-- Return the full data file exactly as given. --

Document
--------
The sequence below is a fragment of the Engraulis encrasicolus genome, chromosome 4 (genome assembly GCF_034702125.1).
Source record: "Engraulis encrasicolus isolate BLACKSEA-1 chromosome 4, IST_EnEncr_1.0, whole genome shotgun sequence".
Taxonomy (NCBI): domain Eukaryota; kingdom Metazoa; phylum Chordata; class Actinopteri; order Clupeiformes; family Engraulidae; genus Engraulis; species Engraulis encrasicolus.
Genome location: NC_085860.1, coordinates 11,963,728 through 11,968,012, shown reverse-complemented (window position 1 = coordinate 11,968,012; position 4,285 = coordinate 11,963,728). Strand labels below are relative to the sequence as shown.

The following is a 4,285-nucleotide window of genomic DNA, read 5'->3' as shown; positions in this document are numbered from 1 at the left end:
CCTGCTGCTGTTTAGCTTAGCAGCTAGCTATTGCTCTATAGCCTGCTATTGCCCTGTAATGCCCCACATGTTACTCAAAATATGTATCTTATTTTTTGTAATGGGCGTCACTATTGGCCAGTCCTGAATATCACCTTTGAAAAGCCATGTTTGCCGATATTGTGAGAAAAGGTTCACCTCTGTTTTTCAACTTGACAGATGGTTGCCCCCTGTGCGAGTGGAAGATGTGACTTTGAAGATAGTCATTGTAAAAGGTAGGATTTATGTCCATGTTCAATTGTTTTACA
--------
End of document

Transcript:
The sequence below is a fragment of the Engraulis encrasicolus genome, chromosome 4 (genome assembly GCF_034702125.1).
Source record: "Engraulis encrasicolus isolate BLACKSEA-1 chromosome 4, IST_EnEncr_1.0, whole genome shotgun sequence".
Taxonomy (NCBI): domain Eukaryota; kingdom Metazoa; phylum Chordata; class Actinopteri; order Clupeiformes; family Engraulidae; genus Engraulis; species Engraulis encrasicolus.
Genome location: NC_085860.1, coordinates 11,963,728 through 11,968,012, shown reverse-complemented (window position 1 = coordinate 11,968,012; position 4,285 = coordinate 11,963,728). Strand labels below are relative to the sequence as shown.

The following is a 4,285-nucleotide window of genomic DNA, read 5'->3' as shown; positions in this document are numbered from 1 at the left end:
CCTGCTGCTGTTTAGCTTAGCAGCTAGCTATTGCTCTATAGCCTGCTATTGCCCTGTAATGCCCCACATGTTACTCAAAATATGTATCTTATTTTTTGTAATGGGCGTCACTATTGGCCAGTCCTGAATATCACCTTTGAAAAGCCATGTTTGCCGATATTGTGAGAAAAGGTTCACCTCTGTTTTTCAACTTGACAGATGGTTGCCCCCTGTGCGAGTGGAAGATGTGACTTTGAAGATAGTCATTGTAAAAGGTAGGATTTATGTCCATGTTCAATTGTTTTACA